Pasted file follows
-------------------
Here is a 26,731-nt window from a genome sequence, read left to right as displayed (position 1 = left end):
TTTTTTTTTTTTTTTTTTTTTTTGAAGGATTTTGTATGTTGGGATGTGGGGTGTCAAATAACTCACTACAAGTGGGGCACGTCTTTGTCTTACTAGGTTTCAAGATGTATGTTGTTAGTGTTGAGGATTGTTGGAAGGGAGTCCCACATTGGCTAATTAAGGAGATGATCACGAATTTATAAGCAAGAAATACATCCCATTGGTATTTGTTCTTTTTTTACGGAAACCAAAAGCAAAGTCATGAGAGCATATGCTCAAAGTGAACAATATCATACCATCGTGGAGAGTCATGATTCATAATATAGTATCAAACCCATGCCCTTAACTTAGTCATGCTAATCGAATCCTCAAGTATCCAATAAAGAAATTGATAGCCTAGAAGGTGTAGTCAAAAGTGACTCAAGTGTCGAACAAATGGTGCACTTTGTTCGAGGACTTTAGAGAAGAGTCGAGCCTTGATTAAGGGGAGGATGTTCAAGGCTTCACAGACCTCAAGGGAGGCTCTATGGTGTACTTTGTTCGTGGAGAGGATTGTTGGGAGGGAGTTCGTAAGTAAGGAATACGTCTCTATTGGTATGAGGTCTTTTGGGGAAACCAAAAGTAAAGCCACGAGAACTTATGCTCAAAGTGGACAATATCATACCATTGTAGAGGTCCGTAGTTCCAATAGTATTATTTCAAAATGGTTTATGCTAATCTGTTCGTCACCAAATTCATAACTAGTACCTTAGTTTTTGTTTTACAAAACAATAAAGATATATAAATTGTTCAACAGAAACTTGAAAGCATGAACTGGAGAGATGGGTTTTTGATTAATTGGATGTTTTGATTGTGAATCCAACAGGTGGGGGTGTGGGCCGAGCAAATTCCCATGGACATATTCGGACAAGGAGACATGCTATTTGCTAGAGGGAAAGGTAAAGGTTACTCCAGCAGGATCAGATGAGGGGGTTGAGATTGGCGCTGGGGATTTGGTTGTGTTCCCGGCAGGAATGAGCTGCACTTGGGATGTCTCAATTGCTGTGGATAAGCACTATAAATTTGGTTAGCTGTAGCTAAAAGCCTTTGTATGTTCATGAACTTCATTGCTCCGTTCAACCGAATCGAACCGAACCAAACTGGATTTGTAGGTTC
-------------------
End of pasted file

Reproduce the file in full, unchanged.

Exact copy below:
Here is a 26,731-nt window from a genome sequence, read left to right as displayed (position 1 = left end):
TTTTTTTTTTTTTTTTTTTTTTTGAAGGATTTTGTATGTTGGGATGTGGGGTGTCAAATAACTCACTACAAGTGGGGCACGTCTTTGTCTTACTAGGTTTCAAGATGTATGTTGTTAGTGTTGAGGATTGTTGGAAGGGAGTCCCACATTGGCTAATTAAGGAGATGATCACGAATTTATAAGCAAGAAATACATCCCATTGGTATTTGTTCTTTTTTTACGGAAACCAAAAGCAAAGTCATGAGAGCATATGCTCAAAGTGAACAATATCATACCATCGTGGAGAGTCATGATTCATAATATAGTATCAAACCCATGCCCTTAACTTAGTCATGCTAATCGAATCCTCAAGTATCCAATAAAGAAATTGATAGCCTAGAAGGTGTAGTCAAAAGTGACTCAAGTGTCGAACAAATGGTGCACTTTGTTCGAGGACTTTAGAGAAGAGTCGAGCCTTGATTAAGGGGAGGATGTTCAAGGCTTCACAGACCTCAAGGGAGGCTCTATGGTGTACTTTGTTCGTGGAGAGGATTGTTGGGAGGGAGTTCGTAAGTAAGGAATACGTCTCTATTGGTATGAGGTCTTTTGGGGAAACCAAAAGTAAAGCCACGAGAACTTATGCTCAAAGTGGACAATATCATACCATTGTAGAGGTCCGTAGTTCCAATAGTATTATTTCAAAATGGTTTATGCTAATCTGTTCGTCACCAAATTCATAACTAGTACCTTAGTTTTTGTTTTACAAAACAATAAAGATATATAAATTGTTCAACAGAAACTTGAAAGCATGAACTGGAGAGATGGGTTTTTGATTAATTGGATGTTTTGATTGTGAATCCAACAGGTGGGGGTGTGGGCCGAGCAAATTCCCATGGACATATTCGGACAAGGAGACATGCTATTTGCTAGAGGGAAAGGTAAAGGTTACTCCAGCAGGATCAGATGAGGGGGTTGAGATTGGCGCTGGGGATTTGGTTGTGTTCCCGGCAGGAATGAGCTGCACTTGGGATGTCTCAATTGCTGTGGATAAGCACTATAAATTTGGTTAGCTGTAGCTAAAAGCCTTTGTATGTTCATGAACTTCATTGCTCCGTTCAACCGAATCGAACCGAACCAAACTGGATTTGTAGGTTC